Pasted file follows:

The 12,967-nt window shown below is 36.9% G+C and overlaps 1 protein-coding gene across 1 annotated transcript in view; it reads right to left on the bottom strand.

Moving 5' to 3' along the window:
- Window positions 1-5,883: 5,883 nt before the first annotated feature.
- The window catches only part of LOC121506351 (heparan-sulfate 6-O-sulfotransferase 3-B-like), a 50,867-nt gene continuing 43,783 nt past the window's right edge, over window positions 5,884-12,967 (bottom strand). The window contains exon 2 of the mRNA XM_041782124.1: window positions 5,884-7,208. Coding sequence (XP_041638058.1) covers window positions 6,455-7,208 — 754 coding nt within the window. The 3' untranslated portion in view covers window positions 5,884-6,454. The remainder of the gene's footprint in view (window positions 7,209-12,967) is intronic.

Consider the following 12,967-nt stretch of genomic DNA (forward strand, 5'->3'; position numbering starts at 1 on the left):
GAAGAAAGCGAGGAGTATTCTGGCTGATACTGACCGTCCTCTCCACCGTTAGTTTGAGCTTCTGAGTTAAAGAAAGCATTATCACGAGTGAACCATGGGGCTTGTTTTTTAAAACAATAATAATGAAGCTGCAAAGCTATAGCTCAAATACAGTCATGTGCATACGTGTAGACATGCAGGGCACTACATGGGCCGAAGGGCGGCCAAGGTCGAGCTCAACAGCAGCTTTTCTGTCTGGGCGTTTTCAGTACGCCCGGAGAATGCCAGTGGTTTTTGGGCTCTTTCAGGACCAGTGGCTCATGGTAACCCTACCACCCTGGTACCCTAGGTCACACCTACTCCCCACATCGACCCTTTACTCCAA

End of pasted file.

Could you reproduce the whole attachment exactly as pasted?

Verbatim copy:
The 12,967-nt window shown below is 36.9% G+C and overlaps 1 protein-coding gene across 1 annotated transcript in view; it reads right to left on the bottom strand.

Moving 5' to 3' along the window:
- Window positions 1-5,883: 5,883 nt before the first annotated feature.
- The window catches only part of LOC121506351 (heparan-sulfate 6-O-sulfotransferase 3-B-like), a 50,867-nt gene continuing 43,783 nt past the window's right edge, over window positions 5,884-12,967 (bottom strand). The window contains exon 2 of the mRNA XM_041782124.1: window positions 5,884-7,208. Coding sequence (XP_041638058.1) covers window positions 6,455-7,208 — 754 coding nt within the window. The 3' untranslated portion in view covers window positions 5,884-6,454. The remainder of the gene's footprint in view (window positions 7,209-12,967) is intronic.

Consider the following 12,967-nt stretch of genomic DNA (forward strand, 5'->3'; position numbering starts at 1 on the left):
GAAGAAAGCGAGGAGTATTCTGGCTGATACTGACCGTCCTCTCCACCGTTAGTTTGAGCTTCTGAGTTAAAGAAAGCATTATCACGAGTGAACCATGGGGCTTGTTTTTTAAAACAATAATAATGAAGCTGCAAAGCTATAGCTCAAATACAGTCATGTGCATACGTGTAGACATGCAGGGCACTACATGGGCCGAAGGGCGGCCAAGGTCGAGCTCAACAGCAGCTTTTCTGTCTGGGCGTTTTCAGTACGCCCGGAGAATGCCAGTGGTTTTTGGGCTCTTTCAGGACCAGTGGCTCATGGTAACCCTACCACCCTGGTACCCTAGGTCACACCTACTCCCCACATCGACCCTTTACTCCAA